"When a husband has secured a judgment or decree of divorce, whether absolute or from bed and board, or of nullity or annulment of marriage, in an action whether brought in this State or elsewhere, wherein jurisdiction over the person of the wife was not obtained, the court may make the same orders and judgments touching the suitable support and maintenance to be paid and provided by the husband, or to be made out of his property, for the wife and her children, or any of them, by their marriage and for such time, as the nature of the case and circumstances of the parties render suitable and proper, pursuant to the provisions of the statute hereby supplemented notwithstanding the securing of such judgment or decree." N.J.S. 2A:34-24.1
The introductory statement attached to the bill stated:
"The legislation is necessary to protect New Jersey wives whose right to support from their absconding husbands may now be completely cut off by ex parte foreign divorces secured by the husbands in the absence of a prior New Jersey order or judgment for such support. In order to avoid a possible charge of discrimination against foreign divorces such legislation should be made applicable whether the divorces, based on constructive service, are secured locally or in the foreign jurisdiction." N.J.S. 2A:34-24.1. 10 N.J. Practice (Herr, Marriage, Divorce and Separation) , § 555, p. 474, fn. 44.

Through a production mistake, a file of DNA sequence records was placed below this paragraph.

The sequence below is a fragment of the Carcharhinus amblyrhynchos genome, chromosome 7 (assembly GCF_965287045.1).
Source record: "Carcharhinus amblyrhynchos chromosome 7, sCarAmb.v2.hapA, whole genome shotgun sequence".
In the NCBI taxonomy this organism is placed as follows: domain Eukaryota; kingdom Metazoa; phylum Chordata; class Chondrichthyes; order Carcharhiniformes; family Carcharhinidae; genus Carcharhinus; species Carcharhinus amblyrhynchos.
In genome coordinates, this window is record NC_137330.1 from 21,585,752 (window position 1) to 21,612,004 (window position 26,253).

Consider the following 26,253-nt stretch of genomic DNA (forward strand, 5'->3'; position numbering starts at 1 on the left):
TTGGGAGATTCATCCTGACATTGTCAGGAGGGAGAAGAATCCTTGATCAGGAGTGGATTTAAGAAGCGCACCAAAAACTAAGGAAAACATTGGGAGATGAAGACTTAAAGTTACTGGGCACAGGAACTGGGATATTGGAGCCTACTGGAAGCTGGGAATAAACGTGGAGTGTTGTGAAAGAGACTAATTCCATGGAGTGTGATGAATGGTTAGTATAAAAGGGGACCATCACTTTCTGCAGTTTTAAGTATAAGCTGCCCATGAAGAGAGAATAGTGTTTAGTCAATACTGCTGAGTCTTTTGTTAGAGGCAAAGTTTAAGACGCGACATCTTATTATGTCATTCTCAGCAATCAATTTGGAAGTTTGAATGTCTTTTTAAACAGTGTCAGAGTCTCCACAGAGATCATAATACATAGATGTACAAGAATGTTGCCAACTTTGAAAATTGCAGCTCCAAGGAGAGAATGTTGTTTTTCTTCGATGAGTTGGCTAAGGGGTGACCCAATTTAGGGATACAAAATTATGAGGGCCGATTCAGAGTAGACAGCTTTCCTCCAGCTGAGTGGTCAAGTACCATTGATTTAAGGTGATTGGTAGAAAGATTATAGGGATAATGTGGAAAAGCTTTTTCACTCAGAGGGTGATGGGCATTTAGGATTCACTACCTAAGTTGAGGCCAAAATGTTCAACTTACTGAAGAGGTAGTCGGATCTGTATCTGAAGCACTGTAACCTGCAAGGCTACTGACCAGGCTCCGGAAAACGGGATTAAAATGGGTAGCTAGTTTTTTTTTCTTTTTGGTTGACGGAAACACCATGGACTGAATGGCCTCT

The legislation was essential in the light of our holding that a valid ex parte divorce in a foreign state barred maintenance,
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a statutory remedy founded on a relationship of husband and wife. Peff v. Peff , 2 N.J. 513 (1949); Laurino v. Laurino, supra. Contra, Brown v. Brown , 19 N.J. Super. 431 (Ch. Div. 1952).
Under the 1954 legislation the wife in this matter is entitled to support if need be shown. The use of the word "alimony" in the judgment was premised on a holding by this court of an invalid ex parte Nevada divorce and should be construed as support in the attainment of substantial justice between the parties.
I hold that the Nevada decree in favor of this defendant ex parte was a valid exercise of jurisdiction by the courts of that state on the facts in this case; that plaintiff has the right to seek support under our statute, supra; that it is immaterial whether there existed a separate maintenance suit, order or judgment, a pendente lite order in a divorce action, or a suit or order in the Juvenile and Domestic Relations Court as here, or any litigation at all in this State prior to the ex parte decree.